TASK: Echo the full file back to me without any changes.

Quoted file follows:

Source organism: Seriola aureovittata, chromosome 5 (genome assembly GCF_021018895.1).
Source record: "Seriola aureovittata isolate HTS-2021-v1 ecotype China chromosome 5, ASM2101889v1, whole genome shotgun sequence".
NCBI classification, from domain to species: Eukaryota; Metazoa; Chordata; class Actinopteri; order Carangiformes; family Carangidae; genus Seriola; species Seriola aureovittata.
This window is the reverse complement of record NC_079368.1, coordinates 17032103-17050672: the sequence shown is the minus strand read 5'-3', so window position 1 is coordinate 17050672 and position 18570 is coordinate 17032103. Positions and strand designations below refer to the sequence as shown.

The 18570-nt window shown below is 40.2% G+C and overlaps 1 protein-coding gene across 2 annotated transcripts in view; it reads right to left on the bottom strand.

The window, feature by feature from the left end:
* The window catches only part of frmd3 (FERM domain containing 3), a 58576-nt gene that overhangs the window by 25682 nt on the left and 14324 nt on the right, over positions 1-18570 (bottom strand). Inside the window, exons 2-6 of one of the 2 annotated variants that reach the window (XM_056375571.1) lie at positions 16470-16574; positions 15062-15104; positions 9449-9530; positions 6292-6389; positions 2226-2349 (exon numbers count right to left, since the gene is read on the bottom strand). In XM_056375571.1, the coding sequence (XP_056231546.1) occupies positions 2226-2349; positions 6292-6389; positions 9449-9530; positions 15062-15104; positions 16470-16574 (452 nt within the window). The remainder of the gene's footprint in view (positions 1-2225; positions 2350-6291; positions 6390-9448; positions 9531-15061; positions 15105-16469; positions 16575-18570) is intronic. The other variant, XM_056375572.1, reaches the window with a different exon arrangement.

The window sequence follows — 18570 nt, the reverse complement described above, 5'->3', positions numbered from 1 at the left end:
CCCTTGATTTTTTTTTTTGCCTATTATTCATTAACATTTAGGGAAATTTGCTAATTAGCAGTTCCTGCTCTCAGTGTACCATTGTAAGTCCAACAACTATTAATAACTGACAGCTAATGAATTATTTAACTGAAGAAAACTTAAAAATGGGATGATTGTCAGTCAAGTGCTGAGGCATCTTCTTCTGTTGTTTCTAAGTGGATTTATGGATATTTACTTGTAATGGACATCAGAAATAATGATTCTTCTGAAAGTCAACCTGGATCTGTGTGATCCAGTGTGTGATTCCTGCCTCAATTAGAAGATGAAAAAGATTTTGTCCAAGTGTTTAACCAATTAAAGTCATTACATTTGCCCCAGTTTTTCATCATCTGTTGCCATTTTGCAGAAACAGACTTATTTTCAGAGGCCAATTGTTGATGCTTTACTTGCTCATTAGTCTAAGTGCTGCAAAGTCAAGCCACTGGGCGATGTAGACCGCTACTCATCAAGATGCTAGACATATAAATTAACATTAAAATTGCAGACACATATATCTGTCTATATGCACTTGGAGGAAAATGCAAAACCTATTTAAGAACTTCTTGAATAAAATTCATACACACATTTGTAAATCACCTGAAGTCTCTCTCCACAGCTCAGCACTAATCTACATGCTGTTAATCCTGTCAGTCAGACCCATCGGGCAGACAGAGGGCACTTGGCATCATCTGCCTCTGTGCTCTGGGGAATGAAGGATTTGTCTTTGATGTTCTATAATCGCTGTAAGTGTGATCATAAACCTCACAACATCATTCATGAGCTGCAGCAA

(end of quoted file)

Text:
Source organism: Seriola aureovittata, chromosome 5 (genome assembly GCF_021018895.1).
Source record: "Seriola aureovittata isolate HTS-2021-v1 ecotype China chromosome 5, ASM2101889v1, whole genome shotgun sequence".
NCBI classification, from domain to species: Eukaryota; Metazoa; Chordata; class Actinopteri; order Carangiformes; family Carangidae; genus Seriola; species Seriola aureovittata.
This window is the reverse complement of record NC_079368.1, coordinates 17032103-17050672: the sequence shown is the minus strand read 5'-3', so window position 1 is coordinate 17050672 and position 18570 is coordinate 17032103. Positions and strand designations below refer to the sequence as shown.

The 18570-nt window shown below is 40.2% G+C and overlaps 1 protein-coding gene across 2 annotated transcripts in view; it reads right to left on the bottom strand.

The window, feature by feature from the left end:
* The window catches only part of frmd3 (FERM domain containing 3), a 58576-nt gene that overhangs the window by 25682 nt on the left and 14324 nt on the right, over positions 1-18570 (bottom strand). Inside the window, exons 2-6 of one of the 2 annotated variants that reach the window (XM_056375571.1) lie at positions 16470-16574; positions 15062-15104; positions 9449-9530; positions 6292-6389; positions 2226-2349 (exon numbers count right to left, since the gene is read on the bottom strand). In XM_056375571.1, the coding sequence (XP_056231546.1) occupies positions 2226-2349; positions 6292-6389; positions 9449-9530; positions 15062-15104; positions 16470-16574 (452 nt within the window). The remainder of the gene's footprint in view (positions 1-2225; positions 2350-6291; positions 6390-9448; positions 9531-15061; positions 15105-16469; positions 16575-18570) is intronic. The other variant, XM_056375572.1, reaches the window with a different exon arrangement.

The window sequence follows — 18570 nt, the reverse complement described above, 5'->3', positions numbered from 1 at the left end:
CCCTTGATTTTTTTTTTTGCCTATTATTCATTAACATTTAGGGAAATTTGCTAATTAGCAGTTCCTGCTCTCAGTGTACCATTGTAAGTCCAACAACTATTAATAACTGACAGCTAATGAATTATTTAACTGAAGAAAACTTAAAAATGGGATGATTGTCAGTCAAGTGCTGAGGCATCTTCTTCTGTTGTTTCTAAGTGGATTTATGGATATTTACTTGTAATGGACATCAGAAATAATGATTCTTCTGAAAGTCAACCTGGATCTGTGTGATCCAGTGTGTGATTCCTGCCTCAATTAGAAGATGAAAAAGATTTTGTCCAAGTGTTTAACCAATTAAAGTCATTACATTTGCCCCAGTTTTTCATCATCTGTTGCCATTTTGCAGAAACAGACTTATTTTCAGAGGCCAATTGTTGATGCTTTACTTGCTCATTAGTCTAAGTGCTGCAAAGTCAAGCCACTGGGCGATGTAGACCGCTACTCATCAAGATGCTAGACATATAAATTAACATTAAAATTGCAGACACATATATCTGTCTATATGCACTTGGAGGAAAATGCAAAACCTATTTAAGAACTTCTTGAATAAAATTCATACACACATTTGTAAATCACCTGAAGTCTCTCTCCACAGCTCAGCACTAATCTACATGCTGTTAATCCTGTCAGTCAGACCCATCGGGCAGACAGAGGGCACTTGGCATCATCTGCCTCTGTGCTCTGGGGAATGAAGGATTTGTCTTTGATGTTCTATAATCGCTGTAAGTGTGATCATAAACCTCACAACATCATTCATGAGCTGCAGCAA